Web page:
Laurie Taylor Column

February 17, 2006

Ah, Maureen, there you are. Still coping?

One does one's best, Professor Lapping.

Maureen, I'd like you to send a top-priority e-mail to all members of department drawing their attention to the recent survey by Oxford University's educational studies department.

"Recent survey". Yes, I've got that. What's next?

Go on to point out that this is the most comprehensive study ever undertaken of staff views of new undergraduates.

"The most comprehensive ever undertaken."

And that it confirms all the things that we've been saying about our own intake for the past five years.

What sort of things?

Well, it confirms that they lack any sign of independent thought.

You mean they can't think for themselves? They more or less have to wait until they're told what to do by a higher authority?

That's right.

And they lack any ideas of their own?

Right again.

And they no longer have any ability to read critically? They accept any old nonsense that is thrown at them without questioning its meaning?

Absolutely.

And, what's more, they're now interested only in the next assessment? They can't cope with self-directed work unless it's going to gain them some extra points? They're able to handle only short-term thinking?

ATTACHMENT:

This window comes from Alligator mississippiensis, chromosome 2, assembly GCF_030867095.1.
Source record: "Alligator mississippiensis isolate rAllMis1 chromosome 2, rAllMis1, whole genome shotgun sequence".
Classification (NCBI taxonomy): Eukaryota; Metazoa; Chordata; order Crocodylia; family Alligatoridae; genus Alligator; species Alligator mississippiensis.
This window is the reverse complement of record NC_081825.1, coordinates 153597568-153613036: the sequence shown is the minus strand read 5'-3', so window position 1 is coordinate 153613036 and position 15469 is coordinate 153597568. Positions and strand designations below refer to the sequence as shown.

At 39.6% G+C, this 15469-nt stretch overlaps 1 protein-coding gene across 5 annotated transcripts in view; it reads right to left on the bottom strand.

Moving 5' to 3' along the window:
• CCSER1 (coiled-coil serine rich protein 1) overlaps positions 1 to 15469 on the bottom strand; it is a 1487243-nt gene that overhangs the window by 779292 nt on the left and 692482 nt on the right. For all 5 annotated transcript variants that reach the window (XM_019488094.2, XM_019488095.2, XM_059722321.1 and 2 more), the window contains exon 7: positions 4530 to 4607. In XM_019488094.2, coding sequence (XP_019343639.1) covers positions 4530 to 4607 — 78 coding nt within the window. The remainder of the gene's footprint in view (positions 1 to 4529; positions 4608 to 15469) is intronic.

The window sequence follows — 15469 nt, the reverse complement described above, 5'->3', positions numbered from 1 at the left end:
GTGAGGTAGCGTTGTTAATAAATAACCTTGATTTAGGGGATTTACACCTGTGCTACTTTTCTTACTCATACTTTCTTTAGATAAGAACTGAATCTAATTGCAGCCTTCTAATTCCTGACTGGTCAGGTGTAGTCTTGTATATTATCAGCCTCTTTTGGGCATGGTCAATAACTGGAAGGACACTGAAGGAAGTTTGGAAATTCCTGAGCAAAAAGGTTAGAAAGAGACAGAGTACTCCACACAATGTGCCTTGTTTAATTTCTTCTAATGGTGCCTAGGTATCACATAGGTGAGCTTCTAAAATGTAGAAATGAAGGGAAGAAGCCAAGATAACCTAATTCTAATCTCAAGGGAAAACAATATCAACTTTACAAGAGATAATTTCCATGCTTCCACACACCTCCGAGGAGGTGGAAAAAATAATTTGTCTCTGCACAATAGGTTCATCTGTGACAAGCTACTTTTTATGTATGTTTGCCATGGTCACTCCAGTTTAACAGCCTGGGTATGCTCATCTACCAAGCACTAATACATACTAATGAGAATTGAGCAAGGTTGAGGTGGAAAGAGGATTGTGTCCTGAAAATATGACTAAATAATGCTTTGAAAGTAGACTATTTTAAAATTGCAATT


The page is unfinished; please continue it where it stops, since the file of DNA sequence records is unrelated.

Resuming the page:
That's it exactly. You know, Maureen, you have an exceptionally perceptive grasp of this syndrome. It's almost as though you've made a close study of such behaviour.

One does one's best, Professor Lapping.

You've reached your article limit

Register to continue

Registration is free and only takes a moment. Once registered you can read a total of 6 articles each month, plus:

  • Sign up for the editor's highlights
  • Receive World University Rankings news first
  • Get job alerts, shortlist jobs and save job searches
  • Participate in reader discussions and post comments
Register

Have your say

Log in or register to post comments

Most Commented

Artist Frank Boelter sitting in life-size paper boat

Creator of crowdfunding teaching tool says entrepreneurship courses should drop the traditional business plan as a method of assessment

Elly Walton illustration (25 August 2016)

Treating students as consumers has precipitated a rush to the bottom to give them exactly what they want, says John Warren

Superhero costumes hanging on a washing line

Senior management do not recognise support staff’s pivotal role in achieving positive student outcomes, administrators say

Man photocopying a book

Students think it ‘unfair’ to be punished for unintentional plagiarism

Child drives miniature car into people

Smaller, newer alternative providers are less likely to pass higher education review, analysis says